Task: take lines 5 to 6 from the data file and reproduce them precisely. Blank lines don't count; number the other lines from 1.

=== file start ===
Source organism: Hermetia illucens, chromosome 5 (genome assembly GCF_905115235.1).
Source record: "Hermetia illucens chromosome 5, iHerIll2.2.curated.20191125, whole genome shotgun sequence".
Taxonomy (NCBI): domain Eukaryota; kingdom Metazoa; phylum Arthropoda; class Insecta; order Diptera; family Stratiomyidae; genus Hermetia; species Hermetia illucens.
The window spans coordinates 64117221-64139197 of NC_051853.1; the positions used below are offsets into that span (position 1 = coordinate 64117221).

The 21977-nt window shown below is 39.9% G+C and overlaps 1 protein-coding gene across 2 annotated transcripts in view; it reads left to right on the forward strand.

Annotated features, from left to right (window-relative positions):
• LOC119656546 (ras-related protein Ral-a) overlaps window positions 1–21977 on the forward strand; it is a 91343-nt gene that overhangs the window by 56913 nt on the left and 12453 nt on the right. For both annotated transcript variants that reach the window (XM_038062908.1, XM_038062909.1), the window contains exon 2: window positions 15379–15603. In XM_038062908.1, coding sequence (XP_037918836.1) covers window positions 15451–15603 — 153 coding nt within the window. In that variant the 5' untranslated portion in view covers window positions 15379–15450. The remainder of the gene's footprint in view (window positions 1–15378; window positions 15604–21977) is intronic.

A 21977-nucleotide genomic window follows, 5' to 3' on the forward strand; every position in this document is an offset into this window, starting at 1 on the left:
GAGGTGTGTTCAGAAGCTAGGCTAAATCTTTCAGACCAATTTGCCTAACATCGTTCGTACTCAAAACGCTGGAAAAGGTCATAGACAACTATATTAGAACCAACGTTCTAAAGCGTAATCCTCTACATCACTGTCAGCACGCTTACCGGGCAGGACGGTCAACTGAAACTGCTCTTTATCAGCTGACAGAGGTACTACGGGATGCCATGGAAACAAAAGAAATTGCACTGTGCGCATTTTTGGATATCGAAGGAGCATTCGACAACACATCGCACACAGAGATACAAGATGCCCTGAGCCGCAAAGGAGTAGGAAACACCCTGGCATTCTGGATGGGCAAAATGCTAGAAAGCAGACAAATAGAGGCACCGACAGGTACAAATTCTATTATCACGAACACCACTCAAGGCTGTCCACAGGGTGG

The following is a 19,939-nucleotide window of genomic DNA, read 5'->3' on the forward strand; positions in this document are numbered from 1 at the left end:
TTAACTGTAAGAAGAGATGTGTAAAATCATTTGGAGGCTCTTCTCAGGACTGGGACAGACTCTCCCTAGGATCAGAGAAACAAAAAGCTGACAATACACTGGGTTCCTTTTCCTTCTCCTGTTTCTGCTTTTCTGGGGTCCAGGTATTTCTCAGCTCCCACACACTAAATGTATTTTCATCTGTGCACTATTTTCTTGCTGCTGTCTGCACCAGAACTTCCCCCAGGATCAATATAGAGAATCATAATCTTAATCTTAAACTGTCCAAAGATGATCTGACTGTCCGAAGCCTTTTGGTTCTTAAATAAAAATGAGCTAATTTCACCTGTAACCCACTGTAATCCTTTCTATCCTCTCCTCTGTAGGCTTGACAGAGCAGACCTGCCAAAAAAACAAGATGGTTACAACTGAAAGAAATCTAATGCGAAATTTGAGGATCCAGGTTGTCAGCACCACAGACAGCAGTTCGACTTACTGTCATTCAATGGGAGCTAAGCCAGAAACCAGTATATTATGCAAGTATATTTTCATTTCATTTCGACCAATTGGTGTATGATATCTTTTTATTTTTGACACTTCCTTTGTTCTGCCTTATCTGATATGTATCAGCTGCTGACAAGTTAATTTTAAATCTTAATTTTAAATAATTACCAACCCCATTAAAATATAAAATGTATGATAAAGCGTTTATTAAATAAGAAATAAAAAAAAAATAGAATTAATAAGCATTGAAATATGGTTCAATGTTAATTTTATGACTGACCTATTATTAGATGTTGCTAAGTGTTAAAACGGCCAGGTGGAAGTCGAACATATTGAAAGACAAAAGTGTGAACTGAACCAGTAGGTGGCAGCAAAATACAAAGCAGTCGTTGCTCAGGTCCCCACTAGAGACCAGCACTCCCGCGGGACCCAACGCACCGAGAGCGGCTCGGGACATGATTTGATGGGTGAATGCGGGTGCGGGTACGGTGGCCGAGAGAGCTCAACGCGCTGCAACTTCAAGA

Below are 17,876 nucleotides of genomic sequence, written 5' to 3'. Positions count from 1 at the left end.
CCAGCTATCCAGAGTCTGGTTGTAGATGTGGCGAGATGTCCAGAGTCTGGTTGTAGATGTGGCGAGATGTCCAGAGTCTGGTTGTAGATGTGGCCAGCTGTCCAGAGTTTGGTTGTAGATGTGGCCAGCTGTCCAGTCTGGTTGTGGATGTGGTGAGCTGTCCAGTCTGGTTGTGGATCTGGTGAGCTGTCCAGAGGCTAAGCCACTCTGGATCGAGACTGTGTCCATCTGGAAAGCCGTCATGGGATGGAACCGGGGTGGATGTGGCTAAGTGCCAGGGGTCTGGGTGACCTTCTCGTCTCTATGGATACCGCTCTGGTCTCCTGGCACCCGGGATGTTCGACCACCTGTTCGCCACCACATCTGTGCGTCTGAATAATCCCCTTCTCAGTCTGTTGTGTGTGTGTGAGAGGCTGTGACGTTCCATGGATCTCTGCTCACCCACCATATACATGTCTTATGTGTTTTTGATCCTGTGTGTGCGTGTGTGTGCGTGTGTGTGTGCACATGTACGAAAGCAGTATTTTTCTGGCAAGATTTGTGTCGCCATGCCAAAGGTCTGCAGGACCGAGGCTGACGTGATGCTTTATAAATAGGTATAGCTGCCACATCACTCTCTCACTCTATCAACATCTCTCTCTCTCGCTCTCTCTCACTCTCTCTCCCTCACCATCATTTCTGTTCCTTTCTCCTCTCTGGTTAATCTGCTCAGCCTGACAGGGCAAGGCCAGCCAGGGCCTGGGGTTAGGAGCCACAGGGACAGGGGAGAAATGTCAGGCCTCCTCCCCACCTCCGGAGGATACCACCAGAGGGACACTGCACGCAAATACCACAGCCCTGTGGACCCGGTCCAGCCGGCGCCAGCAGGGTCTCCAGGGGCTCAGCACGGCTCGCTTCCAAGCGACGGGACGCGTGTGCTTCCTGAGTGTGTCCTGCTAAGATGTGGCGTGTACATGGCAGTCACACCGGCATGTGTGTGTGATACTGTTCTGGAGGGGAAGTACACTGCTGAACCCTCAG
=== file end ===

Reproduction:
The 21977-nt window shown below is 39.9% G+C and overlaps 1 protein-coding gene across 2 annotated transcripts in view; it reads left to right on the forward strand.

Annotated features, from left to right (window-relative positions):